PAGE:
Page, now eighty-two, is a genuine legend of the Australian film industry with a career spanning more than five decades. His extraordinary ability to create onscreen mayhem as both stunt performer and co-ordinator has made essential contributions to pictures like Sunday Too Far Away (Ken Hannam, 1975), Mad Max (George Miller, 1979), Mad Max: Beyond Thunderdome (Miller, George Olgilvie,1985) and Roadgames (Richard Franklin, 1981).
His recent credits include Gods of Egypt (Alex Proyas, 2016), The Mechanic: Resurrection (Dennis Gansel, 2016), Legend of the Five (Joanne Samuel, 2020) and George Miller’s soon to be completed Three Thousand Years of Longing.
Known for his physical courage, Page is not much impressed with the lack of “nitty-gritty” he finds in modern stunt work, especially coming out of the Comic Book Universe. “I think people have an understanding of how the body moves,” he told FilmInk. “The moment you exaggerate that too much… the Marvel stuff is so far beyond reality, you don’t feel it in the guts.”
We spoke to Grant Page via phone from his home on the mid-north coast of NSW about his brilliant career and his long-term partnership with friend and director Brian Trenchard-Smith.
What got you interested in stunt work?
“I was very athletic. I was supposed to become a physical education teacher. I quickly realised it was not for me. One day, I was driving through the countryside. I saw these blokes diving out of a plane. This was in the late 1950s and there was no sport parachuting then, but I was so intrigued, I thought ‘I’d like to do that’. It turned out that these guys were ex-Army. They told me the best way to learn this stuff was to join up! I spent two years as a Commando. That’s where I learnt to abseil, work with ropes, originally used in combat techniques.”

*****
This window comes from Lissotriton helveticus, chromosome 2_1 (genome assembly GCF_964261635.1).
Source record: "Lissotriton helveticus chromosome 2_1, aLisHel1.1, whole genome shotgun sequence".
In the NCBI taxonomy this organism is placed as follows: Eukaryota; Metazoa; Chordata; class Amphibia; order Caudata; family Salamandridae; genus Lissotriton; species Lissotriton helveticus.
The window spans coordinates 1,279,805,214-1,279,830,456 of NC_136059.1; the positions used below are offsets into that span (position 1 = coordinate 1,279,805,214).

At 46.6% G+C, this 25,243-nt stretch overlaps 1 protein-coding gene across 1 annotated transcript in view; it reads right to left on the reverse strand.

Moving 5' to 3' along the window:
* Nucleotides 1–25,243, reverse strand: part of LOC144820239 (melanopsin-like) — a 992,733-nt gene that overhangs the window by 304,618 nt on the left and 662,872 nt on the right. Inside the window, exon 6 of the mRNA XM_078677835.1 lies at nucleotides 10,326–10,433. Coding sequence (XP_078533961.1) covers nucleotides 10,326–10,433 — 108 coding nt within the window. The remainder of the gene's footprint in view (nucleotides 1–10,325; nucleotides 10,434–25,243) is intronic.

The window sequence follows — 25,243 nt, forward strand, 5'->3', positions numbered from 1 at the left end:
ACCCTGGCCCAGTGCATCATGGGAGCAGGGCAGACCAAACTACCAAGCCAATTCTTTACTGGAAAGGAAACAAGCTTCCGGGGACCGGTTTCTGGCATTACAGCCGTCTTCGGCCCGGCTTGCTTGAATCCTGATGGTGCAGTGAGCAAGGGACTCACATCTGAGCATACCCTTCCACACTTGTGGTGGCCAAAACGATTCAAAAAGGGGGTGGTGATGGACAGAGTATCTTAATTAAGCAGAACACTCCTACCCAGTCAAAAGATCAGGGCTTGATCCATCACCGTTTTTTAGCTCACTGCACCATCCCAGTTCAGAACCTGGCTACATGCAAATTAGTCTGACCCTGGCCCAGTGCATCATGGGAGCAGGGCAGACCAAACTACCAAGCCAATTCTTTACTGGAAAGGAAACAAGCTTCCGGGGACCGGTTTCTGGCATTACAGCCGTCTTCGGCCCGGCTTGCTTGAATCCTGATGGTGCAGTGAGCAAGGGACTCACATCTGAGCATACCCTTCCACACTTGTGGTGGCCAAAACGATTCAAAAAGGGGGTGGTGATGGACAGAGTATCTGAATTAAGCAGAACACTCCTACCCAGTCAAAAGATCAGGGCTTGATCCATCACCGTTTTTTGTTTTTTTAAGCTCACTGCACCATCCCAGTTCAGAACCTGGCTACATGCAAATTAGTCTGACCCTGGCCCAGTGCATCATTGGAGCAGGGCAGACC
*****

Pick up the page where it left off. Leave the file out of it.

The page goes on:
‘Rope work’ is one of your specialities. You’ve done it all… fire, water, vehicles, falls, do you have a favourite kind of stunt?
“Think ‘anything on a cliff face’. [Laughs]”
You didn’t see action in the Army but at one time a famous mercenary tried to recruit you as a soldier of fortune for action in Africa! This was the ‘60s. Tell us about that.
“Right! That was ‘Mad’ Mike Hoare.”
His adventures were immortalised in Andrew V McLaglen’s The Wild Geese (1977). Richard Burton played a character based very closely on him. Was Hoare at all as charming as the screen version?
“No! Hoare was an absolute ego driven maniac! My career choices at that time seem to be – become a mercenary or go into the film industry! I wasn’t sure which one was more dangerous. [Laughs]”
Your friend and one-time manager Brian Trenchard-Smith said you are the kind of person who “blocks out pain.” But you have always insisted that within obvious limits, what you do is ‘safe’?